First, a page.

At the final terminal end (411) the slurry is removed from the cradle (401) by any known harvesting means. The algae mixture is then piped out (307) of the structure and the algae is generally separated from the remaining liquid medium. In an embodiment, froth flotation separates algae from the medium by adjusting pH and bubbling air through a column to create a froth of algae that accumulates above liquid level. In another embodiment, flocculation causes small particles to join together to form larger particles which can be more easily filtered using less costly equipment. Further embodiments provide a continuous flocculation effect without the use of chemicals or additives. In another embodiment, dissolved air flotation separates algae from the medium using features of both froth flotation and flocculation. Alum may be used to flocculate an algae/air mixture, with fine bubbles supplied by air. Finally, in another embodiment, centrifugation separates algae from the medium. This causes the algae to settle to the bottom of the vessel. The liquid medium is disposed of in any understood fashion, or may be recycled into the cradles (401) if it is still sufficient for algae growth. The algae is provided to a processing system to be processed into desired by products or materials. In an embodiment, a percentage of algae may remain in each top cradle (401) to seed the next algae population.
In an embodiment, this processing system first separates the slurry into algae and water. A homogenizer as known in the art, which may be sonic, may then be used to rupture the cells. Algae components may then be separated from liquid by centrifuge. In an alternative embodiment, the algae slurry is first homogenized and then centrifuged to separate oil, water, and a high-protein algae paste. Water from any method may be returned to the holding tank (not shown). These processes may take place at the enclosure site or at a remote location. The algae components are then used to derive molecules useful in biofuel, in a manner known in the art or yet to be discovered.
In an embodiment, light units (700) are placed in conjunction with the cradles (401) to provide for increased photosynthesis of the algae crop while it is in the cradle (401). The light may be used in place of, or in addition to, solar light made available to the algae. In one embodiment as depicted in
In an embodiment and as shown in
As shown in
With reference to the air handling and conditioning system for the hydroponic production of photosynthetic organisms: this system may incorporate an air conditioning package capable of operation with seasonal outside temperature variations from −40 degrees Fahrenheit to at least +100 degrees Fahrenheit. The flesh air intake through the intake is generally a minimum of 10% of the system total air supply quantity at all times during the year. The outside air compensates the system on a year-round basis and maximum economy is achieved by using more than minimum outdoor air for atmospheric cooling when outside conditions permit, i.e., during marginal or in-between seasonal conditions allowing for consideration for maximizing algae growth. When the air handling and conditioning system (601) is energized, a supply fan and exhaust fan start operating. A changeover thermostat selects either the summer or winter compensation mode according to outdoor temperature. At no-load condition, this schedule will change over automatically.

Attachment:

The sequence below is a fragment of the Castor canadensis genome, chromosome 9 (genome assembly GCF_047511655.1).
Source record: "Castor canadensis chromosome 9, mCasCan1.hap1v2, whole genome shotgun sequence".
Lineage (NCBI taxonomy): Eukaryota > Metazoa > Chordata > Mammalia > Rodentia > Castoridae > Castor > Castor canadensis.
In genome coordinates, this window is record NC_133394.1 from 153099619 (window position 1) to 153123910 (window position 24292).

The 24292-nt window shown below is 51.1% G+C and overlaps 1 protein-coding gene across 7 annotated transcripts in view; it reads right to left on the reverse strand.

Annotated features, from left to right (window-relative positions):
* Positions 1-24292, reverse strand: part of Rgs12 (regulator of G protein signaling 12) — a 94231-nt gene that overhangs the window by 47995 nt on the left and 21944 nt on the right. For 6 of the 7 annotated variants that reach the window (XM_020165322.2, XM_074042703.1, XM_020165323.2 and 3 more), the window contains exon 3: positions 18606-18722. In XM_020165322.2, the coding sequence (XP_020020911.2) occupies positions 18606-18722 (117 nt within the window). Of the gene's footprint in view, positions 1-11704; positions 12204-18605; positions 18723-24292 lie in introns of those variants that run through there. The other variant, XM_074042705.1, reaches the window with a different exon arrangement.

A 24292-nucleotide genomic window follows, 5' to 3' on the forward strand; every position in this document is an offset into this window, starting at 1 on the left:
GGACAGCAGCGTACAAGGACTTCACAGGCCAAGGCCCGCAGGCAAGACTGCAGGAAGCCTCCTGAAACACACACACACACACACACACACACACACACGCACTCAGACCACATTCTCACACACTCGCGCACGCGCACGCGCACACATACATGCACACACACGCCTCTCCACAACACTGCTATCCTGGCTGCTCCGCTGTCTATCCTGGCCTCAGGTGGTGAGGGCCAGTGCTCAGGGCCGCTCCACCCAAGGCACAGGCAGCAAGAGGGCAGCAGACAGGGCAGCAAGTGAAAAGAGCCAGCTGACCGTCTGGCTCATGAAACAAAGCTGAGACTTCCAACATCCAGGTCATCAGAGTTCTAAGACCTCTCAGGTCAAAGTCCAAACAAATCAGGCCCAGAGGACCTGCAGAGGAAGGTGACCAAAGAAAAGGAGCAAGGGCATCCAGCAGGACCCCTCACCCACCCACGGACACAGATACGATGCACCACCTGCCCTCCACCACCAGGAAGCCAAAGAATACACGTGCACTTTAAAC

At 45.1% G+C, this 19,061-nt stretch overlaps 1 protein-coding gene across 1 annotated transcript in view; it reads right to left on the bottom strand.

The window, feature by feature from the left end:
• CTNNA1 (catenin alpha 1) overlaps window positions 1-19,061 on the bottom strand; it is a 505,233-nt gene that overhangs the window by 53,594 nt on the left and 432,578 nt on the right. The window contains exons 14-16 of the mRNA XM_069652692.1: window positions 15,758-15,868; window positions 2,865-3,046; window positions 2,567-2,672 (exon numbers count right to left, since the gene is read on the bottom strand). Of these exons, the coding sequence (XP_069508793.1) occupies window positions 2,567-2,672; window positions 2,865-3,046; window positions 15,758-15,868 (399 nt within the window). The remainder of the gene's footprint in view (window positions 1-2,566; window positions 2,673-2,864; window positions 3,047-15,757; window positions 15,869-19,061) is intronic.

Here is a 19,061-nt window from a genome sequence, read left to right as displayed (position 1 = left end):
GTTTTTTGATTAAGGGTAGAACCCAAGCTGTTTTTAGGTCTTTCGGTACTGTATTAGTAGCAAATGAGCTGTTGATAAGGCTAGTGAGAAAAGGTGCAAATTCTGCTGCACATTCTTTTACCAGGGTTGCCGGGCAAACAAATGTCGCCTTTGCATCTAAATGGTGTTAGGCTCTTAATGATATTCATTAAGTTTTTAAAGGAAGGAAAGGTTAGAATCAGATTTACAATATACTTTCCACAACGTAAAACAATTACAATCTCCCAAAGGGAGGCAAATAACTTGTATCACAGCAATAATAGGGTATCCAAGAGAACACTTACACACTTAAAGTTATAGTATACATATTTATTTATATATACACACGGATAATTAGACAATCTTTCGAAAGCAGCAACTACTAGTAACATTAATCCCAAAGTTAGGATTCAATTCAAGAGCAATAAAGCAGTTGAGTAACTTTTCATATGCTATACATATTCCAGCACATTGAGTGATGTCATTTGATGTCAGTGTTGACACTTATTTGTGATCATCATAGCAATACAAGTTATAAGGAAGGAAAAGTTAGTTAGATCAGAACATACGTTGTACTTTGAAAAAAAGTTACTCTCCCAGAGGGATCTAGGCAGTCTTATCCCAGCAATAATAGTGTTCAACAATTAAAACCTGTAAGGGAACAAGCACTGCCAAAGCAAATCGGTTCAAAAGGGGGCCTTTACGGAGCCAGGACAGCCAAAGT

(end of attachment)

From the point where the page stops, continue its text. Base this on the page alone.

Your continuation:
On the winter compensation schedule, an electronic control panel controls the space temperature by coordinating signals from the internal space thermostat discharge thermostat and an outdoor thermostat. An electric heating coil is also preferably provided with a step controller (not shown) whereby to sequence the electric heating coils depending on air temperature requirements. Outdoor and return air louvers may also controlled. The cooling coils are controlled by a valve, depending on space temperature requirements.
It is pointed out that an outside air thermostat may be adjustable either to overcome system offset or elevate the space temperature within the enclosure as the outside temperature falls. The electronic control panel may program signals from the humidistat to control humidification levels in the space.
In the summer compensation mode, the electronic panel controls the space temperature by coordinating signals from the space thermostat and outdoor thermostat to operate the cooling valve and cooling coil bypass dampers for cooling the outdoor and return air, for ventilating, or electric heating element sequencing for heating depending on interior space temperature. The outdoor air thermostat causes the space temperature to elevate as the outside air temperature rises. When the outside air is too warm, the outside air thermostat will return the outdoor air damper to its minimum position (as established by a minimum position switch) to eliminate outside excess fresh air and provide economical operation of the refrigeration equipment.